The future of mRNA biology and AI convergence

In the rapidly evolving landscape of mRNA biology and artificial intelligence (AI), Anima Biotech stands at the forefront, a unique approach that reshapes our understanding of diseases and transforms the drug discovery process. mRNA biology holds immense potential with RNAi drugs in the market and mRNA vaccines showing promise, particularly in cancer trials.


Where do you see the future of mRNA biology and AI converging, and how does Anima Biotech plan to lead this convergence?

mRNA biology has become widely recognised as a new “drug mine”. RNAi drugs are in the market and mRNA vaccines, initially developed for Covid-19, are already in trials for cancer. mRNA is an intermediate form that codes the instructions for making proteins but the biology around its regulation is not well understood and is still an “uncracked code”. Complex regulatory pathways move mRNAs through their life cycles and control when, where, and how much of each individual protein is made. Examples of such mechanisms include RBPs, splicing, and relocalisation of mRNAs among many others. All of these are novel targets to be explored in small molecule drug discovery as well as for improving the efficacy of mRNA vaccines.

However, our inability to understand that biology is what stands in the way of further progress. And really, this comes to the biggest question of all: what is the underlying mechanism of a given disease? There must be something different in those diseased cells, some dysregulated pathway that is causing that disease phenotype. And since mRNA biology is like the highway of cell biology, it would likely be visible there. And this is exactly where AI can provide us with an extremely powerful new strategy. The elucidation, or “decoding” of complex biology is becoming possible with AI’s ability to process large amounts of visual data and recognise patterns in images. We could use it to identify the underlying disease mechanism, the dysregulated pathway, or as we call it at Anima, the “disease signature”.

AI has become very capable in both understanding and generating images. So, you could capture images of live mRNA biology from millions of diseased and healthy cells and have an AI neural network trained to recognise the differences. It would see in the images the pathway that tells the diseased cells apart from the healthy ones, essentially elucidating the disease mechanism. You could then use large language models to research all available knowledge around that pathway and novel drug targets. This is where I see things going: using AI to process vast amounts of data coming through images taken from live biology of a disease model, identify what is causing the disease, the disease signature, and then have AI suggest targets along that pathway. You can then screen molecule libraries to find modulators of the underlying disease biology. So, as you can see, AI has the potential to completely transform the process by visualising and decoding disease biology.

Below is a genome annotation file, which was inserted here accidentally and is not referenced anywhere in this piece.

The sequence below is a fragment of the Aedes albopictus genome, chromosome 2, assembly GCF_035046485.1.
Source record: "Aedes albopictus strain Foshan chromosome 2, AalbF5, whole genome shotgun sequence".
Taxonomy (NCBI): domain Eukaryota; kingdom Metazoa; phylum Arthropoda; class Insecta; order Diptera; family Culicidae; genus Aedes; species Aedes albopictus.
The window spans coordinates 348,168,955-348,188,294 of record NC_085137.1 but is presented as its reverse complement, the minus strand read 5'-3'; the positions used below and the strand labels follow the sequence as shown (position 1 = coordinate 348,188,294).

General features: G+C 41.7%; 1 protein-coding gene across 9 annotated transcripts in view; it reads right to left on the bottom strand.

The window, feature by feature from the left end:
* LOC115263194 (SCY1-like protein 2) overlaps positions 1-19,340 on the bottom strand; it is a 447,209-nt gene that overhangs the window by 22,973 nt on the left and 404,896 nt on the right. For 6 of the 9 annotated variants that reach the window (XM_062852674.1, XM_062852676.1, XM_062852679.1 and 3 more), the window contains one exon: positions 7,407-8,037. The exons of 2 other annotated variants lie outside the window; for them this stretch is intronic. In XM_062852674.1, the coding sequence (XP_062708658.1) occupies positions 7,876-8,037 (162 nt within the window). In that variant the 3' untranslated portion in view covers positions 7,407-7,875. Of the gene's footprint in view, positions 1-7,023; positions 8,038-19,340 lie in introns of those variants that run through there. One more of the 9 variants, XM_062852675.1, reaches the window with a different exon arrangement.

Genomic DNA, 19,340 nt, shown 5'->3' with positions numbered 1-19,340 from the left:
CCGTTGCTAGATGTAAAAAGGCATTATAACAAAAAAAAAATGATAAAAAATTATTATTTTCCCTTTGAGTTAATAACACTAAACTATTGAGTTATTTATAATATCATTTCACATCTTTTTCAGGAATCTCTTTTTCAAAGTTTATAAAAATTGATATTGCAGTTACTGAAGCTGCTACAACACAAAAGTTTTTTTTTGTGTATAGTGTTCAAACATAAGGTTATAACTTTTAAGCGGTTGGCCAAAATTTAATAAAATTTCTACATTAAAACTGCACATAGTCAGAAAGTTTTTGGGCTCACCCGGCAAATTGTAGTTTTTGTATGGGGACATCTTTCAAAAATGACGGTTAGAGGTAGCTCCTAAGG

Can you elaborate on how Anima’s unique approach to visualising the entire life cycle of mRNA in cells is revolutionising our understanding of diseases and potential treatments?

What we are doing at Anima is applying our proprietary mRNA biology visualisation technologies to generate millions of images of mRNA regulatory pathways in disease models. We feed them to our AI mRNA Image Neural Network which has been trained on over 2 billion such images, proprietary data that came from our projects across a decade. We pinpoint the disease mechanism and then apply our mRNA knowledge graph and our mRNA biology LLM, an augmented large language model that we built around mRNA knowledge. This elucidation of underlying disease biology is now happening at the beginning of a drug discovery process, rather than being tried at the end of it. For a very long time, companies had to choose between two very different approaches to drug discovery. The first approach is to come up with a proposed target and screen against that protein. The problem here is that you are betting on the target to have an effect on disease phenotype.

When drugs fail in the clinic it is mainly because we do not understand the disease mechanism. The target that was chosen is the “secret switch” to turn off the disease phenotype. So, this betting on a target is a real problem and for many diseases, we are still in the dark with regards to what is the real cause and do not understand the full biology. An alternative approach is phenotypic screening and there, you basically screen many molecules and look for those that reverse the phenotype. You don’t know the target and you are not betting on one. So, this approach has the advantage of being completely unbiased but its big downside is that you don’t have any prior understanding of the biology and even after you find some active molecules, it is still very hard to elucidate their mechanism of action and molecular targets.

Our mRNA Lightning platform represents a game changer that solves this fundamental problem. It retains the advantages of phenotypic screening, but it starts with an elucidation of disease biology. The process starts with an analysis of the disease in our mRNA knowledge graph, suggesting pathways that are most relevant to the disease. These become proposed disease mechanisms, pathways regulating mRNA biology. We then go into actual cells that are disease models. We take millions of images in a fully automated lab, and we give them as training data to our AI image neural network. It looks at the images of these proposed pathways and finds the one that shows the biggest change. That becomes the pathway that we will be targeting.

Notice that it will give you this pathway not from a couple of publications and a handful of experiments… It will look at the results of millions of single-cell experiments running in parallel and will recognise the common pattern. It will suggest a few alternatives by ranking possible pathways. Now we have a specific biological pathway to go after. We proceed with drug discovery by screening against actual disease mechanisms, the “disease signature”. We are looking for molecules that modify the image of the pathway in diseased cells, so they now look like the images coming from healthy cells. We are seeing that the exact pathway that we confirmed is the difference, so we have a preconceived notion of the MOA already. The molecules that are coming out of the screen as active compounds now can go through a rapid iterative process where biologists work with other major elements of the AI in our platform, namely the mRNA biology LLM and the Lightning copilot working together in our MOAi technology. It looks at the results and suggests confirmatory experiments to identify the molecular targets of compounds and this typically converges at a fraction of the time that it typically takes to identify the MOA of drugs. It is because we have identified the disease mechanism at the beginning of the process rather than attempting to elucidate it in the end.